Miss Melanie Johnson: Surveillance of Lyme disease has been in place in England and Wales since 1986, and was enhanced in 1996 to provide a more complete clinical picture.

A total of 2,199 reports of Lyme disease were received between 1986 and 2003. Around 20 per cent., of these cases are known to have been acquired abroad.
Total reports received
1986 to 1992227
1993 to 1996235
1997 to 2000803
2003 (provisional data)330

15 Dec 2004 : Column 1154W

Advice to doctors about the diagnosis and treatment of Lyme disease are readily available. Highly sensitive tests for the detection of Lyme disease are readily available and accessible across the national health service. Public health officials in areas such as the New Forest, where the risks of being bitten by an infected tick are highest, have made their local general practitioners aware of relevant symptoms.

Lyme disease can be treated with antibiotics, usually doxycycline or amoxicillin and early treatment usually clears the initial rash within several days and helps to prevent the development of complications. More serious symptoms also respond to antibiotic treatment. Detailed studies have shown excellent long-term outcomes for most people who receive appropriate treatment. Guidance on the treatment of Lyme disease is available on the Health Protection Agency's (HPA) website:

Workshops organised jointly by the Department of Health, Department for Environment, Food and Rural Affairs and the HPA were held in 2001 and 2002 to further raise awareness of healthcare professionals. These workshops brought together leading experts on the disease.

Following the completion of eight research projects investigating aspects of Lyme disease, the latest being in 1999, the Department is not currently undertaking research into Lyme disease.

National Programme for IT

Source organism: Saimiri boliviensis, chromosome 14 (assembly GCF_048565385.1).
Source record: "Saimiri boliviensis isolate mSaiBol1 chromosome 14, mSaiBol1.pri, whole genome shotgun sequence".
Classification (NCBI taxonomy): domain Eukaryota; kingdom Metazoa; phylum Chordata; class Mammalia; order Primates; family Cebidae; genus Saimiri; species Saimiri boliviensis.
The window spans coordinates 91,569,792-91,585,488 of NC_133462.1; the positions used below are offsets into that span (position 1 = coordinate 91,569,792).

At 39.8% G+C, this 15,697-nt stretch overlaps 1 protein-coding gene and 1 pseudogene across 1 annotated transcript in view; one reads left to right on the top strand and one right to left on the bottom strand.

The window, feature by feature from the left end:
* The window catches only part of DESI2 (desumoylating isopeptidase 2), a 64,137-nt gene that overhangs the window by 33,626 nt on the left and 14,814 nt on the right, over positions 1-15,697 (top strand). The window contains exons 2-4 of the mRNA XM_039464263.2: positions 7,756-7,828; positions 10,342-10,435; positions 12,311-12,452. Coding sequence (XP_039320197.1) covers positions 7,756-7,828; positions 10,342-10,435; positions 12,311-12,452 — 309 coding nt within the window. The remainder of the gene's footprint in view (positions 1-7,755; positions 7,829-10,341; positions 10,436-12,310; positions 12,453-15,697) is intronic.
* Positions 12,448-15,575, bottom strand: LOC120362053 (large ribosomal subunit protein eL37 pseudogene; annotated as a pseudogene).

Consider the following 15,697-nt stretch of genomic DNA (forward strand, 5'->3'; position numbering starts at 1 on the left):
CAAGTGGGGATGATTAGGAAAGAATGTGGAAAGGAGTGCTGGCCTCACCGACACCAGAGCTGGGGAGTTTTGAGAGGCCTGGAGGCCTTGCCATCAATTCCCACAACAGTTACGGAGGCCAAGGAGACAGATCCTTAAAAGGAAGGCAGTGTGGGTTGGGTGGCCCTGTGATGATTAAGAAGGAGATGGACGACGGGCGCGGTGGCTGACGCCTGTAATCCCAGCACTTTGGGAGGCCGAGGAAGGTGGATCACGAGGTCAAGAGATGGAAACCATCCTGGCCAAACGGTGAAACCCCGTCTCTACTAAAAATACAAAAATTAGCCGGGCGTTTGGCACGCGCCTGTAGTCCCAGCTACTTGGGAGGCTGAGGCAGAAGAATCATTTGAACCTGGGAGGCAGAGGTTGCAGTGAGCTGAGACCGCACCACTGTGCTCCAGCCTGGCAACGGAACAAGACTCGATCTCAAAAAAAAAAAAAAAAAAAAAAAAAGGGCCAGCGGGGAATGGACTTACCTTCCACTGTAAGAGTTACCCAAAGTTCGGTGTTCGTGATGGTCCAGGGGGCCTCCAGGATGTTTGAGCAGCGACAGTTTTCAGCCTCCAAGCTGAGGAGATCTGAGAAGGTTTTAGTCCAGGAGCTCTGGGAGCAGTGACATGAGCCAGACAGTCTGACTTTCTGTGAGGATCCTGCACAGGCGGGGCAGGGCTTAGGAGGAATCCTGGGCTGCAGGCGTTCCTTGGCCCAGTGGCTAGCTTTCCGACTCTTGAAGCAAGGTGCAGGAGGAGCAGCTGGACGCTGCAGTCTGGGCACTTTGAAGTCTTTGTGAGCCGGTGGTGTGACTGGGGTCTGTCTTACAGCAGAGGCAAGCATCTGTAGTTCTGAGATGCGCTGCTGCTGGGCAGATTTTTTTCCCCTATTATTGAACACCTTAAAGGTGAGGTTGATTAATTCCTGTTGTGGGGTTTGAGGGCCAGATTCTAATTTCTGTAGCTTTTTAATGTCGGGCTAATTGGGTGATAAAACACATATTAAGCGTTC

Dr. Murrison: To ask the Secretary of State for Health how many local contracts were cancelled following his Department's decision to make Picture Archiving and Communications Systems a core service within the National Programme for Information Technology; and at what cost. [204329]

Mr. Hutton [holding answer on 14 December 2004]:


NHS Professionals

Mr. Burstow: To ask the Secretary of State for Health if he will estimate the cost to date of NHS Professionals. [203062]

Mr. Hutton: NHS Professionals was initially allocated £7 million to support the start up of pilot sites. A further £24 million was invested in 2002–03 and £23.2 million in 2003–04. £26.6 million was allocated to support the establishment of the new special health authority for 2004–05.

The investment included a total of over £6.1 million during the financial years 2001–02 to 2003–04 to support the flexible careers scheme managed by NHS Professionals before the special health authority was established.
15 Dec 2004 : Column 1155W

NHS Staff (Pharmaceutical Company Funding)

Tim Loughton: To ask the Secretary of State for Health how many nursing posts in the NHS are funded by pharmaceutical companies, broken down by trust and the companies involved. [203203]

Mr. Hutton: The information requested is not collected centrally.

Nurse Numbers

Mr. Burstow: To ask the Secretary of State for Health pursuant to his answer of 8 December 2004, Official Report, column 559W, on nurse numbers, on what (a) estimates and (b) timescales he bases his expectation of further significant increases. [204855]

Mr. Hutton [holding answer 14 December 2004]: It is for national health Service organisations to determine the number of nurses needed locally.

The number of students entering training to become a nurse or midwife has increased by 62 per cent, since 1996–97. Combined with international recruitment, return to practice and the increasing numbers of newly qualified nurses, we expect to see increases in the nursing workforce.